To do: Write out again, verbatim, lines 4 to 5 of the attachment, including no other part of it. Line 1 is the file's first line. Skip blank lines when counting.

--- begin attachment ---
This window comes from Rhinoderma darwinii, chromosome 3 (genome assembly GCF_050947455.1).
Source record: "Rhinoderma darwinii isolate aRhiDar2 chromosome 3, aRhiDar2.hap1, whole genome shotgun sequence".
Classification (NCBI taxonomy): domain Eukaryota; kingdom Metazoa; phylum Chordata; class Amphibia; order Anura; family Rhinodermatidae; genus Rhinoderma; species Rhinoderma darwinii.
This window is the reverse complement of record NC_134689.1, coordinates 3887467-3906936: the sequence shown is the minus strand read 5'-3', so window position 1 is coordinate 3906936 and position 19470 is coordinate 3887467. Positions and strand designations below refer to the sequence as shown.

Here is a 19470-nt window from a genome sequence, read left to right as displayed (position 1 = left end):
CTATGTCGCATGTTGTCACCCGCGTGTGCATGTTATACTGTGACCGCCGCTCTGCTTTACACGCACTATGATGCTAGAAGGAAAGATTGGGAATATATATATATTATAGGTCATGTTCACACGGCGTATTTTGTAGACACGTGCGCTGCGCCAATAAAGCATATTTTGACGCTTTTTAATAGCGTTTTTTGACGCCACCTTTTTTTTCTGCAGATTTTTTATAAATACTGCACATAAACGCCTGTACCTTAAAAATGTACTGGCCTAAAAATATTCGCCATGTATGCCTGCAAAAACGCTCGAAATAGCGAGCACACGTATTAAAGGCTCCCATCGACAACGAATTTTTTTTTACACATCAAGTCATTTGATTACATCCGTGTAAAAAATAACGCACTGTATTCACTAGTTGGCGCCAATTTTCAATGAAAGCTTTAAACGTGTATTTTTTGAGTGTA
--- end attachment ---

This window is the reverse complement of record NC_134689.1, coordinates 3887467-3906936: the sequence shown is the minus strand read 5'-3', so window position 1 is coordinate 3906936 and position 19470 is coordinate 3887467. Positions and strand designations below refer to the sequence as shown.

Here is a 19470-nt window from a genome sequence, read left to right as displayed (position 1 = left end):